By Joe Wallace
Gold prices climbed Friday as mounting concerns about the health of China's economy hit riskier commodities and tensions in the Middle East pushed investors into haven assets.
Gold futures for August delivery, the most-actively traded U.S. contract, increased 0.1% to $1,344.50 a troy ounce, paring gains after trading at the highest level since April 2018.
The rise accelerated after the National Bureau of Statistics released figures showing that Chinese industrial production grew at its slowest pace in 17 years in May, adding to fears that Beijing's efforts to stimulate growth are faltering in the face of trade frictions with the U.S.
"Industrial metals are down and gold is rallying -- it's all part of the same picture," said Carsten Menke, a strategist at Swiss private bank Julius Baer. "The efforts by the Chinese government, by various measures from fiscal policy to monetary policy, haven't yet been hugely effective."
Friday's move continued a strong run for gold. The precious metal notched its 12th daily rise in 13 trading days as investors bet the slowdown in the world economy was hurting growth in the U.S. and would lead the Federal Reserve to lower interest rates.
Gold, which has rallied 5% this year, becomes more attractive to investors when yields on interest-paying assets like government bonds fall.
However, a stronger dollar counteracted some of the appeal, as gold is priced in dollars and becomes more expensive to other currency holders when the greenback rises. The WSJ Dollar Index was up 0.4% Friday.
The latest leg in the rally came as stock markets slipped in Europe and Asia and government bond yields fell across the board. The yield on 10-year U.S. Treasurys slipped to 2.093% on Friday, from 2.096% on Thursday. Yields fall as bond prices rise.
Copper and other industrial metals, which are highly sensitive to Chinese demand, declined while oil prices rose in response to the attack on two tankers in the Gulf of Oman on Thursday. The Swiss franc and Japanese yen, also seen as havens, both rose.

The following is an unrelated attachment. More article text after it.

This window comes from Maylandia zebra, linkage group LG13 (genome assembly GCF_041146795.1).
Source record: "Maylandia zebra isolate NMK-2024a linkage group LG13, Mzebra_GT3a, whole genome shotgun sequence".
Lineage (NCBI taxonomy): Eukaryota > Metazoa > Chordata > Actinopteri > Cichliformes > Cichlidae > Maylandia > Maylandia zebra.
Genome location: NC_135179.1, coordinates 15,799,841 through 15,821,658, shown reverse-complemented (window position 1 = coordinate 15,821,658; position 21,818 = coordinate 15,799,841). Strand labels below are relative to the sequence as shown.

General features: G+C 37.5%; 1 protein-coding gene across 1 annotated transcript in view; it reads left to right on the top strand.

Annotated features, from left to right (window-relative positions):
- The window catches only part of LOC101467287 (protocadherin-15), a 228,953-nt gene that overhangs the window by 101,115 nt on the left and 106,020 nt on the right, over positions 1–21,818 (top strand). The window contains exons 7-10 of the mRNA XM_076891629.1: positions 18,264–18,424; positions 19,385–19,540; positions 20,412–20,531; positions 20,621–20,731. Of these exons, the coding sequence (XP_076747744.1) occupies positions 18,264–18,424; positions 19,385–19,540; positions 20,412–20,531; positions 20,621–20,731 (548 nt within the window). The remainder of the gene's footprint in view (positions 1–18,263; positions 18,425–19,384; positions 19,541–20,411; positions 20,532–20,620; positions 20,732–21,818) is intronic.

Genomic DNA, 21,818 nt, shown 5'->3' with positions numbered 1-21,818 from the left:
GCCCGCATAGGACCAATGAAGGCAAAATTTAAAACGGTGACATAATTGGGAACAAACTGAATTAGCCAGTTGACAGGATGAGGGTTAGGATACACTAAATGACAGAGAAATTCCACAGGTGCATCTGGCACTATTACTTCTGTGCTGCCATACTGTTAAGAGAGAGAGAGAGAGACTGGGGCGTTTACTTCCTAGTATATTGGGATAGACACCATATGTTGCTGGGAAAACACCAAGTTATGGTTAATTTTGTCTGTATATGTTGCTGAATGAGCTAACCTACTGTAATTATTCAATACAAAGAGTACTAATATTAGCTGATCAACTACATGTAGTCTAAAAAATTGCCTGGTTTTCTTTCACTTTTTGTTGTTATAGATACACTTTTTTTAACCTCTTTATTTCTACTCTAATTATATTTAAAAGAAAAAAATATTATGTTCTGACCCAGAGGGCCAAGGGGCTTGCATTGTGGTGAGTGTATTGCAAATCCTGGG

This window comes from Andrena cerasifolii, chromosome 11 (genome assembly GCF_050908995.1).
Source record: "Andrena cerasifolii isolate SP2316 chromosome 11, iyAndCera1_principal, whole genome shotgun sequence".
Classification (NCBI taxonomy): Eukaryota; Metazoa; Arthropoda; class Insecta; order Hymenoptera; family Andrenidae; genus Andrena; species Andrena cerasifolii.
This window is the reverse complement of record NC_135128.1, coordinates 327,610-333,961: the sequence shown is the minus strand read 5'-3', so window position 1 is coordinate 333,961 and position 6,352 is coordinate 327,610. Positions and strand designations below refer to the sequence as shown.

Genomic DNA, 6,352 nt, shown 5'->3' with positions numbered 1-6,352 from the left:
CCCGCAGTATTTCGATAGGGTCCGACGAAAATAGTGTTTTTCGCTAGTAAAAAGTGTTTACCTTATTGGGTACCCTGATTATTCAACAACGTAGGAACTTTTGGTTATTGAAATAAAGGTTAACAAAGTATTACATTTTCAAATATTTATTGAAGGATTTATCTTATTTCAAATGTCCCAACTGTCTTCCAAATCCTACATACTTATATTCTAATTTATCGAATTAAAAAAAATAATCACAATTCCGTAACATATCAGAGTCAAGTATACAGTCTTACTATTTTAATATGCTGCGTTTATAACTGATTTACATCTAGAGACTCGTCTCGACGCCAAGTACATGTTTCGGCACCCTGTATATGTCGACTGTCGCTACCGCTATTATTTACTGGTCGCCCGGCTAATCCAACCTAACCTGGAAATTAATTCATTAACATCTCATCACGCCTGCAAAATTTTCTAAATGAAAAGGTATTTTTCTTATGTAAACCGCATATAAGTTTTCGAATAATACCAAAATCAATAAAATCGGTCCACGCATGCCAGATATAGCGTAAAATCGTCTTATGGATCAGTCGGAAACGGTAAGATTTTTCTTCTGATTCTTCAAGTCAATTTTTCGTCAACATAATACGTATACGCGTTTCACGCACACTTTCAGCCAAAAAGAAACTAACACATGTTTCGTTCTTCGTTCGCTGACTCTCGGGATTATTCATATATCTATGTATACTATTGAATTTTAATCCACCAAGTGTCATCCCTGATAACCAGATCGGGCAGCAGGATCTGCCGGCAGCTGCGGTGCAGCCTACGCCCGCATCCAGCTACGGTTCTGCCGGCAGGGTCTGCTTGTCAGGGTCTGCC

Money managers have ramped up bets on gold since late April, when they were mostly wagering that its price would fall. Speculative investors held 156,718 more long contracts than short contracts as of June 11, according to the latest data from the Commodity Futures Trading Commission.
Some market participants said this bullish positioning leaves gold vulnerable, especially if President Trump and his Chinese counterpart, Xi Jinping, make progress on trade at the G-20 summit in late June and if the Fed doesn't cut interest rates in July.
"It's all about the dollar, it's all about the Fed, it's all about rates, " said David Govett, manager of foreign-exchange and precious metals at London-based broker Marex Spectron. On balance, he thinks the Fed is more likely to keep interest rates on hold than cut them.
But other analysts think gold could have further to go as long as tensions between the U.S. and China are running high. "It's been holding really well and as long as trade tensions are in the background it will continue to be well supported," said Joni Teves, a precious-metal strategist at UBS Group.